Among all examined mustelids, two animals were positive for eye worms (Fig. 1). The first was an adult female European badger, Meles meles (1.82%; 95% CI: 0.05–9.72%), originating from the western part of the country (45°58′32.97′′N, 21°31′7.546′′E). Overall, 33 nematodes identified as T. callipaeda were recovered: 23 males and 10 gravid females (Fig. 2). The animal harbored bilateral infection, with 10 specimens present at the left eye level (7 males and 3 females) and the rest (16 males and 7 females) at the right eye level. Two randomly chosen specimens (one male and one female) were sequenced.

Fig. 1
figure1

Thelazia callipaeda in mustelids from Romania in the conjunctival sac of a European badger, Meles meles (a), and on the cornea of a beech marten, Martes foina (b)

Fig. 2
figure2

Thelazia callipaeda nematodes recovered from the European badger, Meles meles. a Anterior extremity, buccal capsule and mouth opening with a hexagonal profile, transversally serrated cuticle. b Posterior extremity of male. c Gravid female, vulva located anterior to the oesophago-intestinal junction. d Gravid female, larvae inside the uterus

The second positive mustelid was an adult male beech marten, Martes foina (7.69%; 95% CI: 0.19–36.03%), originating from eastern Romania (45°10′37.564′′N, 28°36′22.406′′E). A single female nematode was recovered from the right eye and also sequenced.

The three attained sequences were identical to each other and showed a 100% similarity to a sequence of T. callipaeda haplotype h1 (GenBank: AM042549) by BLAST analysis.

Discussion

To date, among mustelids in Europe, T. callipaeda infection has been reported only in beech martens, Martes foina: three animals (13.6%) from southern Italy [1] and one case report from north-central Portugal [19]. To the best of our knowledge, our results represent the first report of T. callipaeda infection in the European badger, Meles meles. A previous study performed in a hyperendemic area of Italy included ten badgers, but they were all negative; this was attributed to the almost complete lack of diurnal activity of this species [1]. Indeed, a behavioral study has shown that during spring and autumn, badgers start their activity around one hour after sunset and end it around two hours before sunrise. However, during the summer, they emerged around one hour before the sunset and returned to the sett around half hour after sunrise [20]. Therefore, at least during the summer, contact between the badgers and the vectors, which display crepuscular activity, is possible [21]. According to observed movement patterns, which involve various degrees of diurnal activity [22,23,24], martens and polecats would theoretically be more exposed to the vectors compared to badgers. Indeed, the relative frequency in beech martens seems to be higher compared to badgers. However, negativity of pine martens and polecats may be a consequence of the small sample size and their role as hosts for T. callipaeda still remains to be clarified.

The infected badger originated from western Romania, an area where the vector has been previously recorded [11] and the occurrence of the parasite in domestic dogs and red foxes has also been demonstrated [12, 16]. Interestingly, the positive marten was found in the eastern part of the country, representing, to our knowledge, the first record of the parasite in the area (Fig. 3) and the easternmost location in Europe so far. The presence of the vector has never been reported or investigated in the region, but according to the predictive distribution model, it would be environmentally suitable for the presence of P. variegata [7].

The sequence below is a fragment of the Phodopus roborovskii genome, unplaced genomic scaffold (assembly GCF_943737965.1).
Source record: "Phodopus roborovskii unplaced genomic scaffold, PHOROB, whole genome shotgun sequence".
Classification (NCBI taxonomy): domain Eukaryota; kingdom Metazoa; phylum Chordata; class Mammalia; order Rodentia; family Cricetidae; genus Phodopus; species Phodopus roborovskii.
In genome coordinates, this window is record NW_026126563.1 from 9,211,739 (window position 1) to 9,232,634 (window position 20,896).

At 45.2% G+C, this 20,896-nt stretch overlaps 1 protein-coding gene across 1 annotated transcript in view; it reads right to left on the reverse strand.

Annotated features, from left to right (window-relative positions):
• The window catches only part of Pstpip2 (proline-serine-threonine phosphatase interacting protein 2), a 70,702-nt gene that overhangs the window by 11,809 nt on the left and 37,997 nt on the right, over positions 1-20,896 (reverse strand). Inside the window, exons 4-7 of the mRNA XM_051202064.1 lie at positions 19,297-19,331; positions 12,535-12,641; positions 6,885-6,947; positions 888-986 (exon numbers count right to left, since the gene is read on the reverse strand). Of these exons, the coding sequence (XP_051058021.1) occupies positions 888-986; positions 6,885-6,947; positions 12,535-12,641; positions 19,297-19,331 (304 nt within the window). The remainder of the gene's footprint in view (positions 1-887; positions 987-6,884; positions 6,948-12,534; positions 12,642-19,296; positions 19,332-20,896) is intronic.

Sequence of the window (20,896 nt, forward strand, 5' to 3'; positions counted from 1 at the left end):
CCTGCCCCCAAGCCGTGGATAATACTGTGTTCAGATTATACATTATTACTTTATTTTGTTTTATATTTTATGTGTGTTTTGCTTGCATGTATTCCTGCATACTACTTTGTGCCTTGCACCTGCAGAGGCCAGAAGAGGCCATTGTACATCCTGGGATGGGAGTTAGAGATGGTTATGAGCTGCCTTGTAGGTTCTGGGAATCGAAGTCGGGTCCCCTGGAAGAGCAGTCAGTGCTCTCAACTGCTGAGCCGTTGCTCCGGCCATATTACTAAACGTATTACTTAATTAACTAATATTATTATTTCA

Considering the activity pattern of mustelids in general and the subterranean lodging of badgers while inactive in particular, they probably do not represent a major reservoir. However, the present cases indicate that they can be suitable hosts for T. callipaeda, having a potential involvement in the parasite’s sylvatic life-cycle.

Fig. 3
figure3

The emergence of the known distribution of Thelazia callipaeda in Romania. Positive counties are highlighted in yellow (based on data in [11,12,13,14,15,16]). The location of the positive mustelids is marked accordingly

Conclusions

The present study demonstrates the occurrence of T. callipaeda infection in mustelids from Romania. Furthermore, to our knowledge, it represents the first report of T. callipaeda in the European badger, Meles meles, and the easternmost record of the parasite in Europe extending the known geographical and host range for this parasite.

Availability of data and materials

Data supporting the conclusions of this article are included within the article. The newly generated sequences were submitted to the GanBank database under the accession numbers MN176281–MN176282. The raw datasets used and/or analysed during the present study are available upon request.

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Acknowledgements

Not applicable.

Funding

This study was funded by the Ministry of Research and Innovation of Romania, Projects for Financing the Excellence in CDI, Contract no. 37PFE/06.11.2018 and PCCDI 57/2018.

Author information

AMI wrote the article, performed necropsies and performed the molecular work. GD and ML performed necropsies. GDA collected samples and performed necropsies. GFS, GBC, ICC and CA collected samples. CMG and ADM coordinated the study and performed the morphological identification. All authors read and approved the final manuscript.

Correspondence to Georgiana Deak.

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The study was performed according to national and European ethical regulations.

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The authors declare that they have no competing interests.

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Keywords

  • Thelazia callipaeda
  • Host
  • Mustelidae
  • Meles meles
  • Martes foina